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Friday, April 16, 2021

Rohingya Refugee Camps Are Being Set On Fire

VICE
By Jaishree Kumar
ROHINGYA REFUGEES SEARCH FOR VALUABLES AMID THE DEBRIS DAYS AFTER A FIRE BURNT THEIR HOME AT A REFUGEE CAMP IN COX'S BAZAR ON MARCH 25, 2021.
PHOTO: MUNIR UZ ZAMAN / AFP

Several small fires have engulfed dozens of make-shift homes in Rohingya refugee camps in India and Bangladesh in the last two weeks and it is unclear who is causing them.

These incidents follow a large fire that broke out on March 22 in Bangladesh at Cox’s Bazar. The fire ravaged through 10,000 make-shift homes, killing at least 15 people and displacing 45,000. Investigations into the cause of that fire are still underway. The UN allocated $14 million dollars to help rehabilitate the refugees left homeless by the fire in the world’s largest refugee camp.

Since then, there have been regular incidents of small fires in Cox’s Bazar; the last one was reported on April 12.

Shafiur Rahaman
(25-03-2021)
“The frequent fires have left the refugee community traumatised and unsure about the future,” said Zia Naing, a 27-year-old Rohingya refugee who’s been living in a Cox’s Bazar camp since 2017. “Our lives are hanging between the Myanmar military and the fires in refugee camps. It’s a terrifying situation to be in.” he added. Naing and his 11 family members lost their makeshift home in the March 22 fire.

There are about a million Rohingya refugees in Cox’s Bazar. The Rohingya, a mostly-Muslim minority ethnic group in predominantly Buddhist Myanmar fled the 2017 military crackdown, which the UN has called a “textbook case of genocide”.A MAN CARRIES HIS CHARRED BELONGINGS DAYS AFTER A FIRE AT A ROHINGYA REFUGEE CAMP ON MARCH 24, 2021. PHOTO: MUNIR UZ ZAMAN / AFP

Two fires also hit the camps in January, which left thousands homeless and gutted four UNICEF schools. On March 22, Amnesty International’s South Asia campaigner, Saad Hammadi, tweeted: “frequency of fire in the camps is too coincidental, especially when outcomes of previous investigations into the incidents are not known and they keep repeating”.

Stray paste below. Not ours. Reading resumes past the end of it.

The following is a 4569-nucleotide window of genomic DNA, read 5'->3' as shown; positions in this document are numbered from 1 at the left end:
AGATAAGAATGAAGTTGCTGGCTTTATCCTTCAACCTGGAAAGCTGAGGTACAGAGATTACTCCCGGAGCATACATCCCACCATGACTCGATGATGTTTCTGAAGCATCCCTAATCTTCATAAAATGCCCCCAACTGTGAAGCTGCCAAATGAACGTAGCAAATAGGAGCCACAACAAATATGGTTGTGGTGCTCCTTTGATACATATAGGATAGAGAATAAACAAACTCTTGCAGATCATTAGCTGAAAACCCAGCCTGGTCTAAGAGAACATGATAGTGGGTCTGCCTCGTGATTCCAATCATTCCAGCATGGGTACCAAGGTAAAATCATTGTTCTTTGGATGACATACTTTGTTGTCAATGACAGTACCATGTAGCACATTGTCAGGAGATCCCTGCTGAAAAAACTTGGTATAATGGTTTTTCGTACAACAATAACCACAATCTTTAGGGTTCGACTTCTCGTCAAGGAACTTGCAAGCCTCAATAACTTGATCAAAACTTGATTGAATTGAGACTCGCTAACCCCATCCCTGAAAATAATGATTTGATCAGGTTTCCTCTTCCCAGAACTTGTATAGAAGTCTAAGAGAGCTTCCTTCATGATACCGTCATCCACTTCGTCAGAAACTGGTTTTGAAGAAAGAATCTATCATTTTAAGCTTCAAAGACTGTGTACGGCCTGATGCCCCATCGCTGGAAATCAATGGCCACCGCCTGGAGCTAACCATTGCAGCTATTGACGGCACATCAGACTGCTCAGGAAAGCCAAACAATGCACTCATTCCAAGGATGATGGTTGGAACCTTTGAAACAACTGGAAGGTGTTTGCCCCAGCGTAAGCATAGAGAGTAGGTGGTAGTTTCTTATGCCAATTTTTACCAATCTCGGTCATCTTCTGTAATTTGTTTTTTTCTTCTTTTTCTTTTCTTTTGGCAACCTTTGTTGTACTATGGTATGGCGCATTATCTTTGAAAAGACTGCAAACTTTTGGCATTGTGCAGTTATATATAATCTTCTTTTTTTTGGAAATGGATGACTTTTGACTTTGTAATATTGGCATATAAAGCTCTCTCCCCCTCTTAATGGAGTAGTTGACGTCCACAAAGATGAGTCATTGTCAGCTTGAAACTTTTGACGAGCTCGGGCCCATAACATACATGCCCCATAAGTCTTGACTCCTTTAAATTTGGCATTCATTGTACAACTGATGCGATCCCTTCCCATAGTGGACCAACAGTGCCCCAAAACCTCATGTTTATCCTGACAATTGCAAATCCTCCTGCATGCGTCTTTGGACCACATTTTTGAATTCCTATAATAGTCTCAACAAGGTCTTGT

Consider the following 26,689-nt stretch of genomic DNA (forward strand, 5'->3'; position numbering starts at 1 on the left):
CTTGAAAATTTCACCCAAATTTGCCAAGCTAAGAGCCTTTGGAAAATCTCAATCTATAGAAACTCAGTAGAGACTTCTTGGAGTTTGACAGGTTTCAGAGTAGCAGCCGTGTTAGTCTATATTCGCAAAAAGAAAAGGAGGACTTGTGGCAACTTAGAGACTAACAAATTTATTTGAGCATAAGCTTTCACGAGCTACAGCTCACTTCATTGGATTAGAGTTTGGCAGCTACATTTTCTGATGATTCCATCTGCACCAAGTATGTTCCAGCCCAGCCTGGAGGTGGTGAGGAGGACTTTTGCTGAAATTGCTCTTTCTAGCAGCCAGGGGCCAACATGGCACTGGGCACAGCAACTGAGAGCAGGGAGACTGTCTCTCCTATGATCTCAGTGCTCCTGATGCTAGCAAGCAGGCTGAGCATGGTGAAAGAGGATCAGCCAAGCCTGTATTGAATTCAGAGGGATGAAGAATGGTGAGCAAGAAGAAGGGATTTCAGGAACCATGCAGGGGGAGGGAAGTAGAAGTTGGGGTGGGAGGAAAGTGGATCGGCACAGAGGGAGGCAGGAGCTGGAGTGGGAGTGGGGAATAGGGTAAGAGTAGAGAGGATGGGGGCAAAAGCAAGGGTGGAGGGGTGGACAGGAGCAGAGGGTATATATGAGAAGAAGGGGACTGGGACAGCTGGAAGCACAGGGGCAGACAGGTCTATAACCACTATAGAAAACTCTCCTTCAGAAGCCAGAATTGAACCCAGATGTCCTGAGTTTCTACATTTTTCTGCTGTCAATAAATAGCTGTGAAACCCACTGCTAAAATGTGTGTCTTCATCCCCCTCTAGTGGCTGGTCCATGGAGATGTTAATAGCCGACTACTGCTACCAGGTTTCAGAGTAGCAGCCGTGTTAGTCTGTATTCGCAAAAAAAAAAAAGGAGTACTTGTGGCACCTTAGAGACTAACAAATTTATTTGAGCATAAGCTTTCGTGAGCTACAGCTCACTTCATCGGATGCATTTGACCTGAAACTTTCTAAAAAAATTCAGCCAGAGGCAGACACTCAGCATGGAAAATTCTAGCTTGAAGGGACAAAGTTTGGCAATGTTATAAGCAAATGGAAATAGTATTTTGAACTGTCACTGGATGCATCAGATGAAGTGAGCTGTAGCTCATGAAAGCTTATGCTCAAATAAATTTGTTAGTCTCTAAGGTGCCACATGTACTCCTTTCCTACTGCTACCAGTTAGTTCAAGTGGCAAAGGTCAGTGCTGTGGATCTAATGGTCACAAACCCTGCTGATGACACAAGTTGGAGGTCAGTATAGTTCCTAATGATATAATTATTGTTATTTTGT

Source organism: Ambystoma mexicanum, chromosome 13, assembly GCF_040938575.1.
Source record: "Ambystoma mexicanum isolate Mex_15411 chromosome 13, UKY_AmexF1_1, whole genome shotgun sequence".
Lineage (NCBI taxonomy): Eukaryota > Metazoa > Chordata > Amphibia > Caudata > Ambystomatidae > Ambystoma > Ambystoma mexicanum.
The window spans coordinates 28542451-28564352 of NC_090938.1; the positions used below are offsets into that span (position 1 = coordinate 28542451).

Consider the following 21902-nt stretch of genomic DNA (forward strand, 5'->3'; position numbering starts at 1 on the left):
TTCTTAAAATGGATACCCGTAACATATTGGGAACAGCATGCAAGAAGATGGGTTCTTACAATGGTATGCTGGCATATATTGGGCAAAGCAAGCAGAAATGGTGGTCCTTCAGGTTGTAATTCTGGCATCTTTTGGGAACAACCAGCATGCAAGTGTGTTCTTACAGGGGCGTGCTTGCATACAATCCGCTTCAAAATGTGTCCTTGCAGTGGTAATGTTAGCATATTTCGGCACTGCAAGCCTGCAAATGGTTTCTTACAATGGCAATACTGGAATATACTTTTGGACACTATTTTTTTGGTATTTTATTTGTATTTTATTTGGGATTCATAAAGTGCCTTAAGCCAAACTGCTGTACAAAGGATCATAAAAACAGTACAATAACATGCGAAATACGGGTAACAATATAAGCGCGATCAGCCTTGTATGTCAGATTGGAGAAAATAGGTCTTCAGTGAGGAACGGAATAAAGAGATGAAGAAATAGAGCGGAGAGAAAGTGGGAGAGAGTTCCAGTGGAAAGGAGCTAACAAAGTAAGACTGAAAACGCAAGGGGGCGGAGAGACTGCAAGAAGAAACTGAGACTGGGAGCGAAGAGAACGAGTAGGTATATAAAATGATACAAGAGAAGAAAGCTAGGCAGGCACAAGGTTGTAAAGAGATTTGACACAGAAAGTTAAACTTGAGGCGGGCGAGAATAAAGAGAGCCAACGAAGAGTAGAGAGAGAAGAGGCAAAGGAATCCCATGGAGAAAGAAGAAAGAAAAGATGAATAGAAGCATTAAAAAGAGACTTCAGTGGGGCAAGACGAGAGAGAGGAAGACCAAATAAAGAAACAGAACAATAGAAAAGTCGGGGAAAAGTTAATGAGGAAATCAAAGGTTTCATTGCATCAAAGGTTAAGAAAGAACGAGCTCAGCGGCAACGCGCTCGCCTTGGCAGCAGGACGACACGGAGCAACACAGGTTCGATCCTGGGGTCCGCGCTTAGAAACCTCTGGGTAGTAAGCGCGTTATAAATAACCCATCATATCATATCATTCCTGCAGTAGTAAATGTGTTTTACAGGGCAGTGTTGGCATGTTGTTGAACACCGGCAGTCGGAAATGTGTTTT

“Multiple smaller fires have been reported across camps in Kutupalong and Nayapara in the past weeks. This is a very worrying trend. Refugees have managed to put out the fires quickly with only a limited number of families affected. Investigations by camp authorities are underway.” said Mostafa Mohammad Sazzad Hossain, a Public Information Officer from the UN Refugee Agency (UNHCR) told VICE World News. Kutupalong and Nayapara are the largest camps in Cox’s Bazar.

A MAN CARRIES HIS CHARRED BELONGINGS DAYS AFTER A FIRE AT A ROHINGYA REFUGEE CAMP ON MARCH 24, 2021. PHOTO: MUNIR UZ ZAMAN / AFP


On April 5, a refugee camp in Jammu, India witnessed fires that destroyed 18 homes. In 2018, a large fire in New Delhi’s Rohingya camp destroyed 44 homes and left over 225 refugees with nowhere to go. There are about 40,000 Rohingya refugees in India according to UNHCR.


By Pari Saikia ( 25-02-2021)



A representative from the Rohingya Human Rights Initiative (ROHRIngya) based in New Delhi, India added that the fires have put the refugees in an even more vulnerable position. “The community has been really distressed. We received WhatsApp videos from Bangladesh on the day of the Cox’s Bazar fire, the videos showed miscreants torching the camp and shelters but it’s hard to identify them or verify these videos.”

Abdul Kalam Kalamiya, 27, is a Rohingya refugee who has been in India since 2012. Kalamiya’s parents live in Bangladesh while he works in Jammu, India. “I am privileged since I have a job as an interpreter and translator which brings me some income, others are not in the same situation.”

Kalamiya has been leading relief efforts in the Jammu camp with the help of initiatives like Rohingya. He was not present when the fire started but later interviewed eyewitnesses. “They were fast asleep when the fire started, before they could realise what was happening, several shelters had already burnt to the ground.” The affected refugees were then shifted to other shelters but the damage was already done.

Kalamiya described that several of them chose to move to other regions of India, “With the little they had saved up, they moved to other regions in India like Hyderabad. The fire had traumatised them badly. They decided the camp was no longer a safe place to live in.”

 By DANISH RAZA ( 14.12.2021 )
Groups like Rohingya are working with their team of volunteers to aid relief, “The Jammu camp is much smaller, we have five volunteers there who are helping the community out,” said the representative from Rohiningya.

Several refugees in Bangladesh told VICE World News that they could not escape the fires because of barbed wire fences around their camps. Bangladesh started installing a barbed wire fence in 2019 that they plan to extend to 88 miles. Bangladesh’s government has cited security as the reason behind the barbed wire.

Bangladesh has defended its use of fences despite the backlash after the fires. “I don’t believe these fences have hampered rescue efforts. There were enough roads in the camps and the hundreds of our officials, policemen and volunteers were there to rescue them,” Shah Rezwan Hayat, Bangladesh’s refugee commissioner told AFP news agency.

Zia confirmed that aid by the UNHCR and other humanitarian groups has reached the camp but refugees still live with anxiety. “Small fires happen nearly everyday. I’m scared to fall asleep at night because of the regular fires, we cannot afford to lose everything now,” he added.


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